Healthy Living

Connecting the Dots: Understanding the Link Between Severe Acid Reflux and Fibromyalgia

Connecting the Dots: Understanding the Link Between Severe Acid Reflux and Fibromyalgia

While it may seem odd that these two conditions are linked together, it turns out that fibromyalgia and gastrointestinal esophageal reflux disease are connected to each other. A recent study has looked at this comorbidity that many patients report having and have found that it is highly likely for fibromyalgia to have symptoms of GERD and that these symptoms can easily worsen a fibromyalgia patient's condition.

For those who may not know, Gastrointestinal Esophageal Reflux Disease (GERD) is a severe form of acid reflux that often results in a number of unwanted and discomforting symptoms. During the period of GERD, the food and acid in the stomach undergo many unpleasant reactions that cause it to begin to rise back into the sufferer’s esophagus. The results of GERD include heartburn, chest pain, and throat sensitivity, and if left untreated, GERD will often result in more severe complications that have a detrimental effect on the health status of the patient.

A study attempted to closely evaluate the relationship between GERD and fibromyalgia, and it features over 35,000 patients who were suffering from both conditions and evaluated a careful comparison to thousands of symptom-free patients without either fibromyalgia or GERD. The result of the study established that comorbidity existed between both complications and reported that patients with fibromyalgia had gastrointestinal disturbances including symptoms like GERD and irritable bowel syndrome. GERD was observed to be characterized by the entry of the gastric acid to the esophagus, lungs, or oral cavity, thereby resulting in heartburn or regurgitations.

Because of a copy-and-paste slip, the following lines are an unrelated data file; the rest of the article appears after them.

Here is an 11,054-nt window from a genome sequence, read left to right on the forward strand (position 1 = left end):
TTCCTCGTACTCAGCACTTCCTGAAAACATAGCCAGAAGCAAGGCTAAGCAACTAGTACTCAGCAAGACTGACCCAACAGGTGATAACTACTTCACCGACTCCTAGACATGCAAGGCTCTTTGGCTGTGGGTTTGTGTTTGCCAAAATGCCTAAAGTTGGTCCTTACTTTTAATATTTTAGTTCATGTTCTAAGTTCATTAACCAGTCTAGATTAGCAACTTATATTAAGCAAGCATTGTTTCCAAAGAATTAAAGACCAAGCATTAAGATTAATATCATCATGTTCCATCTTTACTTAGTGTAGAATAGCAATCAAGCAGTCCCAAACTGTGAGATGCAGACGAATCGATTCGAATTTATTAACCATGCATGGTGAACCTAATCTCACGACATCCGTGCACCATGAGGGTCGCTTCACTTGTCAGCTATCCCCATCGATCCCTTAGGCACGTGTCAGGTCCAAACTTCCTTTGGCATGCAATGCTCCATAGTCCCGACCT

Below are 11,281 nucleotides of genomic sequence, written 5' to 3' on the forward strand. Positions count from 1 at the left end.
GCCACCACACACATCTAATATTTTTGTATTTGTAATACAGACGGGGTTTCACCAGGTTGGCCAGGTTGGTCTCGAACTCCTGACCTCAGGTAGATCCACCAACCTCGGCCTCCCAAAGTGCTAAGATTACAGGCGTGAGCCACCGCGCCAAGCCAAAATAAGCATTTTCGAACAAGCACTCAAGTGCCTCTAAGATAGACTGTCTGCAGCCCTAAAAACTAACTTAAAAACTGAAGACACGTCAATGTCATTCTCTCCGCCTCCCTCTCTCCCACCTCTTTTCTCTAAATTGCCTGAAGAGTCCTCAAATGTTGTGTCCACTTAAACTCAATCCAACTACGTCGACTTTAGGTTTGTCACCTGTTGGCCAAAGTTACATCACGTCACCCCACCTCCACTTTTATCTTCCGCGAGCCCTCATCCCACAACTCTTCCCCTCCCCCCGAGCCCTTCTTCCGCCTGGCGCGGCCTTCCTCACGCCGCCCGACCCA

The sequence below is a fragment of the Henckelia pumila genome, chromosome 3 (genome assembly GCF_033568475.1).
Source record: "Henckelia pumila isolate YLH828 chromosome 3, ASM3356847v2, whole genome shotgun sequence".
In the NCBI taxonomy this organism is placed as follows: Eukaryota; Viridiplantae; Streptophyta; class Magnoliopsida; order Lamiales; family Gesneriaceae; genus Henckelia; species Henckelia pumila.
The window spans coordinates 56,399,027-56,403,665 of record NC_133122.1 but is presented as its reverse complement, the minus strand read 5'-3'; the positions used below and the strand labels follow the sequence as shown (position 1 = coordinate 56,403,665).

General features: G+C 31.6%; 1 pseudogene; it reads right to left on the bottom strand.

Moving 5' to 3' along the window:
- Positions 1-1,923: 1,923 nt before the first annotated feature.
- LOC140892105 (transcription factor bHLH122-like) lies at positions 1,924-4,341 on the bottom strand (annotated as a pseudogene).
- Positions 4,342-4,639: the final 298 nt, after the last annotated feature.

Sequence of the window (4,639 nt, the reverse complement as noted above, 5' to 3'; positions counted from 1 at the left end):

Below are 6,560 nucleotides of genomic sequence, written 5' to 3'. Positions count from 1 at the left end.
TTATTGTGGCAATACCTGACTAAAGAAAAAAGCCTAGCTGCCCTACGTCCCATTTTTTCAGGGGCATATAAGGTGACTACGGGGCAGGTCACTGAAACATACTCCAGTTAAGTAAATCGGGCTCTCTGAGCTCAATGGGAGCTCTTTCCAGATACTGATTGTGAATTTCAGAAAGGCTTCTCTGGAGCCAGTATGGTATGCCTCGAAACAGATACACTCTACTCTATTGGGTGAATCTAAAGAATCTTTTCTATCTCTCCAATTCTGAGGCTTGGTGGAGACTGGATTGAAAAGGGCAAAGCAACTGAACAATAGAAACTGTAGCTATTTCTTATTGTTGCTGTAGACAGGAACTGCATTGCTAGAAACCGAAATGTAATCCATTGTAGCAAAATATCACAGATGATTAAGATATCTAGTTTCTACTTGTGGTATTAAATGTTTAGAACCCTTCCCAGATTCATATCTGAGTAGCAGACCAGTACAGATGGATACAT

Even from the study, an underlying mechanism that clearly establishes the relationship between GERD and fibromyalgia isn’t totally defined, although, studies and testing on animals have suggested that the degree of acidity in the esophagus plays a critical role.

How does GERD develop?

GERD is the result of a culmination of factors which typically comprises of lifestyle and physiological factors. The majority of the cases of fibro-stimulated GERD occur as a result of a challenge with the sphincter situated at the esophagus’ bottom. This Lower Esophageal Sphincter (LES) is required and serves to prevent regurgitations and rising back up of any stomach acid or content into the esophagus. In the course of action, the LES itself can become weakened and may allow the acid and food to reflux into the esophagus while the same may also occur overnight when the LES tends to experience moments of relaxation.

Other factors that can trigger the GERD include weight, general health, and diet. The risk factor for GERD is unevenly distributed among members of the population facing no health issues to their challenged counterparts, most especially in people suffering from fibromyalgia. While the GERD affects men, women, and children across all ages, the case is particularly high and aggravated in people who have fibromyalgia in a ration up to 60 percent. While the causes for this association remain unknown, the risk factors include:

  • Fibromyalgia
  • Overweight and obesity
  • Smoking
  • Alcohol consumption
  • High acid, spicy or fatty food consumption